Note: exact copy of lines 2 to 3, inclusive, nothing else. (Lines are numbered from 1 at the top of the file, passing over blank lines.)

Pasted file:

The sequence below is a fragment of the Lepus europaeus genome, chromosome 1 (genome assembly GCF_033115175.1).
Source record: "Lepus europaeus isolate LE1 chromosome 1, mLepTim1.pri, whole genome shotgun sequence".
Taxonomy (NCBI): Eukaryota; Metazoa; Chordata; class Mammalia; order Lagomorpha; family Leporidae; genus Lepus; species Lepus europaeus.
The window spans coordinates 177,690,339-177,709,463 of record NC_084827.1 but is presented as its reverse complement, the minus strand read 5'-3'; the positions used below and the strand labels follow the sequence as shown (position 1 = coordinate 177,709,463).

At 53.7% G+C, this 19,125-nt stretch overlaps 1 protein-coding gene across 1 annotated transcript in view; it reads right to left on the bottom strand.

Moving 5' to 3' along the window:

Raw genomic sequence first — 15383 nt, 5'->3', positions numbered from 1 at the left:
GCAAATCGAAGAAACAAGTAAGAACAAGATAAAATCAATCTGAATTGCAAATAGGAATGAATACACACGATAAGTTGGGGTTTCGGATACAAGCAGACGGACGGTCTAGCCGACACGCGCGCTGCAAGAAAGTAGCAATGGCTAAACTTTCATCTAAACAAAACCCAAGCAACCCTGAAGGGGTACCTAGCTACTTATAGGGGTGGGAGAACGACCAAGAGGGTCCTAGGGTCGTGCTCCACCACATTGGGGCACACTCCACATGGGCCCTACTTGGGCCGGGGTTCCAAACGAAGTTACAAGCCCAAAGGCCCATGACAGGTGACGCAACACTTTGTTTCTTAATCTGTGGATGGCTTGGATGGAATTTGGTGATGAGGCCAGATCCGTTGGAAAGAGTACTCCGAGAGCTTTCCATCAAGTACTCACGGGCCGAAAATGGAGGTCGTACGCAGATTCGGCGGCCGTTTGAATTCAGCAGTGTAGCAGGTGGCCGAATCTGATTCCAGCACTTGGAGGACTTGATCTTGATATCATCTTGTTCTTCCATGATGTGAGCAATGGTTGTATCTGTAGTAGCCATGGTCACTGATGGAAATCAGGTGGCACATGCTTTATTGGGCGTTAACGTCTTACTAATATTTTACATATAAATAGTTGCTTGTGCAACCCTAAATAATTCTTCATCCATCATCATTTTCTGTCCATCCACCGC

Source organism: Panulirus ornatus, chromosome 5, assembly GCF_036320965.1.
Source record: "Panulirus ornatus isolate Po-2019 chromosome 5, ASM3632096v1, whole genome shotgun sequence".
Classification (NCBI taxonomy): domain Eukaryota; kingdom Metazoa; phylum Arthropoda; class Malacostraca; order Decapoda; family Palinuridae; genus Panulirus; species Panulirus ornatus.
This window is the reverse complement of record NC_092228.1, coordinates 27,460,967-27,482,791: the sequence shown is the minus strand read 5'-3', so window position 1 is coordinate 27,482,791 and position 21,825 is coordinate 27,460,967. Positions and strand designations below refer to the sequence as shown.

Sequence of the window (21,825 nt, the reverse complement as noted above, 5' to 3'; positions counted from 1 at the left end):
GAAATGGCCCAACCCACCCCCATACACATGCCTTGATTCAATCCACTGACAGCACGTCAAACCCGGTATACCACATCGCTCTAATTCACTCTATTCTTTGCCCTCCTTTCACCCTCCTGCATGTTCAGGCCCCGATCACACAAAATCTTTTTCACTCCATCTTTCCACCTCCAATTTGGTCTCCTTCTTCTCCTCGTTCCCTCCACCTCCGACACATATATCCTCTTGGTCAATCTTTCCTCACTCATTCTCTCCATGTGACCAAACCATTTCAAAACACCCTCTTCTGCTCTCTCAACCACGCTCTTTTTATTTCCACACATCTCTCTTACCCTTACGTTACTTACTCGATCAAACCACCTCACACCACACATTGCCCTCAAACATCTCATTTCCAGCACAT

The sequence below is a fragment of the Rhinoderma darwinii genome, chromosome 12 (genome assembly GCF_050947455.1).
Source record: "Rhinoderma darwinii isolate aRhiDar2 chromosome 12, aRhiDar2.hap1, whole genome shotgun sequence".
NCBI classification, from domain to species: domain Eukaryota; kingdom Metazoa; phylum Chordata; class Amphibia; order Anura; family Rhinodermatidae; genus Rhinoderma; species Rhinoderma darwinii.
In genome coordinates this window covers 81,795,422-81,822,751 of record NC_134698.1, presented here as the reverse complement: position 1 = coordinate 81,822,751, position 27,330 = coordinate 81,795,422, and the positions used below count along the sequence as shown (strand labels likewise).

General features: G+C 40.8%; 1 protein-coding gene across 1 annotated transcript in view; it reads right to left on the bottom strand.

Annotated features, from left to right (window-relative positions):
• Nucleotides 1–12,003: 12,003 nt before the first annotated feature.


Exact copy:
Source record: "Lepus europaeus isolate LE1 chromosome 1, mLepTim1.pri, whole genome shotgun sequence".
Taxonomy (NCBI): Eukaryota; Metazoa; Chordata; class Mammalia; order Lagomorpha; family Leporidae; genus Lepus; species Lepus europaeus.